What are the best prenatal vitamins?

Prenatal vitamins

Prenatal vitamins are also known as pregnancy vitamins. Prenatal vitamins come in many different shapes, sizes and flavors. People often ask what is the best prenatal vitamin. In my experience the best prenatal vitamin is one that you can stomach and remember to take on a daily basis and is cost-effective.

The American College of Obstetrics and Gynecology (ACOG) published the below guidelines on prenatals and nutrition during pregnancy. Any good prenatal should meet the below nutritional recommendations.

Key Vitamins and Minerals During Pregnancy

Nutrient (Daily Recommended Amount)Why You and Your Fetus Need ItBest Sources
Calcium (1,300 milligrams for ages 14 to 18; 1,000 milligrams for ages 19 to 50)Builds strong bones and teethMilk, cheese, yogurt, sardines, dark green leafy vegetables
Iron (27 milligrams)Helps red blood cells deliver oxygen to your fetusLean red meat, poultry, fish, dried beans and peas, iron-fortified cereals, prune juice
Iodine (220 micrograms)Essential for healthy brain developmentIodized table salt, dairy products, seafood, meat, some breads, eggs
Choline (450 milligrams)Important for development of your fetus’s brain and spinal cordMilk, beef liver, eggs, peanuts, soy products
Vitamin A (750 micrograms for ages 14 to 18; 770 micrograms for ages 19 to 50)Forms healthy skin and eyesight Helps with bone growthCarrots, green leafy vegetables, sweet potatoes
Vitamin C (80 milligrams for ages 14 to 18; 85 milligrams for ages 19 to 50)Promotes healthy gums, teeth, and bonesCitrus fruit, broccoli, tomatoes, strawberries
Vitamin D (600 international units)Builds your fetus’s bones and teeth Helps promote healthy eyesight and skinSunlight, fortified milk, fatty fish such as salmon and sardines
Vitamin B6 (1.9 milligrams)Helps form red blood cells Helps body use protein, fat, and carbohydratesBeef, liver, pork, ham, whole-grain cereals, bananas
Vitamin B12 (2.6 micrograms)Maintains nervous system Helps form red blood cellsMeat, fish, poultry, milk (vegetarians should take a supplement)
Folic acid (600 micrograms)Helps prevent birth defects of the brain and spine Supports the general growth and development of the fetus and placentaFortified cereal, enriched bread and pasta, peanuts, dark green leafy vegetables, orange juice, beans. Also, take a daily prenatal vitamin with 400 micrograms of folic acid.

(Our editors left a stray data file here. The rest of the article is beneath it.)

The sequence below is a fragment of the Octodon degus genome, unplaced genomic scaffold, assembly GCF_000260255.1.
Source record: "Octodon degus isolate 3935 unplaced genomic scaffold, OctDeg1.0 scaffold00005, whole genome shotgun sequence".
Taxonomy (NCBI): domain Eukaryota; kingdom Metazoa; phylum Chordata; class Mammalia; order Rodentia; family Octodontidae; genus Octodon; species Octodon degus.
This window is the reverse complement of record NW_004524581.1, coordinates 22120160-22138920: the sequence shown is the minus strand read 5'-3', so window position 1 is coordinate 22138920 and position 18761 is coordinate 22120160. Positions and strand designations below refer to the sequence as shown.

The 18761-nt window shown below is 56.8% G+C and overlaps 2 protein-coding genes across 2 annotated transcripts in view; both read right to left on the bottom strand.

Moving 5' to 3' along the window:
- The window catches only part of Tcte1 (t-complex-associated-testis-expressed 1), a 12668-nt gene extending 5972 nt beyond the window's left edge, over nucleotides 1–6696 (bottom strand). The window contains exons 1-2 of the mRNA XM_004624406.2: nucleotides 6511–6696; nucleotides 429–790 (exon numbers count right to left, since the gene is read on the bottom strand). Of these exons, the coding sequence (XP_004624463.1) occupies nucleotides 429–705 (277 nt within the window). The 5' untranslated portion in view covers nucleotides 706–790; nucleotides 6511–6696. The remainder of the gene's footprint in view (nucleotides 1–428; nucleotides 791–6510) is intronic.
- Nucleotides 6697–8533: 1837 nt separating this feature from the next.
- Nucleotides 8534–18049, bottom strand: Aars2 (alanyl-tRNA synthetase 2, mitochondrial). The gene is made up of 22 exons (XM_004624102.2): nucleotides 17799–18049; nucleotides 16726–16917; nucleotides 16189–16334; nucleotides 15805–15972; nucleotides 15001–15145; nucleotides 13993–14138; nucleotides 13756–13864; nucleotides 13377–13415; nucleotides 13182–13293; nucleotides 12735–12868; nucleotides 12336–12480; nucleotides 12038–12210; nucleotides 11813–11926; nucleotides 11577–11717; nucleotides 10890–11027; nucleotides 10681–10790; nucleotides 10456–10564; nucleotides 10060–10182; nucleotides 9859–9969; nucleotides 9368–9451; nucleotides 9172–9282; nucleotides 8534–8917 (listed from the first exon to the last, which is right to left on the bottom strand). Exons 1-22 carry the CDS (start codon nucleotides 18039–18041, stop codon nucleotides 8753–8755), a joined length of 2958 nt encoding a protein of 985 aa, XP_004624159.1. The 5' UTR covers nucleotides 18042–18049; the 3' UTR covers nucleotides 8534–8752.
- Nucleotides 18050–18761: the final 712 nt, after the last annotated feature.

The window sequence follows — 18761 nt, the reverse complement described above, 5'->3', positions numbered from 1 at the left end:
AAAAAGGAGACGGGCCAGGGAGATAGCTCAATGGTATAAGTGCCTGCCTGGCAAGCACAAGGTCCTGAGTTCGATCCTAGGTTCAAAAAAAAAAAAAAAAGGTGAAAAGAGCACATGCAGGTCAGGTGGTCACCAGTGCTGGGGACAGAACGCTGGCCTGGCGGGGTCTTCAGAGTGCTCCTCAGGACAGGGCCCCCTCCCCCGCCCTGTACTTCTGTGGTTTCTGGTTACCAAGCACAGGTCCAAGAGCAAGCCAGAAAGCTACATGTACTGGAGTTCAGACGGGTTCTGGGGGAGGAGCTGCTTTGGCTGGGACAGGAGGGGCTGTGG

Prenatal vitamins are important because they supply minerals and vitamins that support the baby’s development. One of the most important ingredients in a prenatal vitamin is folic acid. Folic acid can decrease the risk of birth defects such as spina bifida. You should make sure that whatever prenatal vitamin you decide to take, it has at least 600 micrograms of folic acid. In some situations your OB/GYN may recommend more folic acid, such as if you had a child with a neural tube defect. Every woman should consult with their OB/GYN to determine their specific nutritional requirement and recommended supplements and vitamins.

It is also important that the prenatal vitamins contain iron. Pregnancy often times results in anemia. Having enough iron before and during pregnancy will help make sure you have an adequate supply of red blood cells. Many women like to take gummy prenatal vitamins because let’s face it they are tastier and easier to swallow. However many of the gummy prenatal vitamins do not contain iron. You should double check the ingredients before you purchase them.

In general if you are trying to get pregnant or pregnant you take a prenatal vitamin instead of a multivitamin. Multivitamins can sometimes have ingredients that may be harmful in pregnancy such as a high level of vitamin A.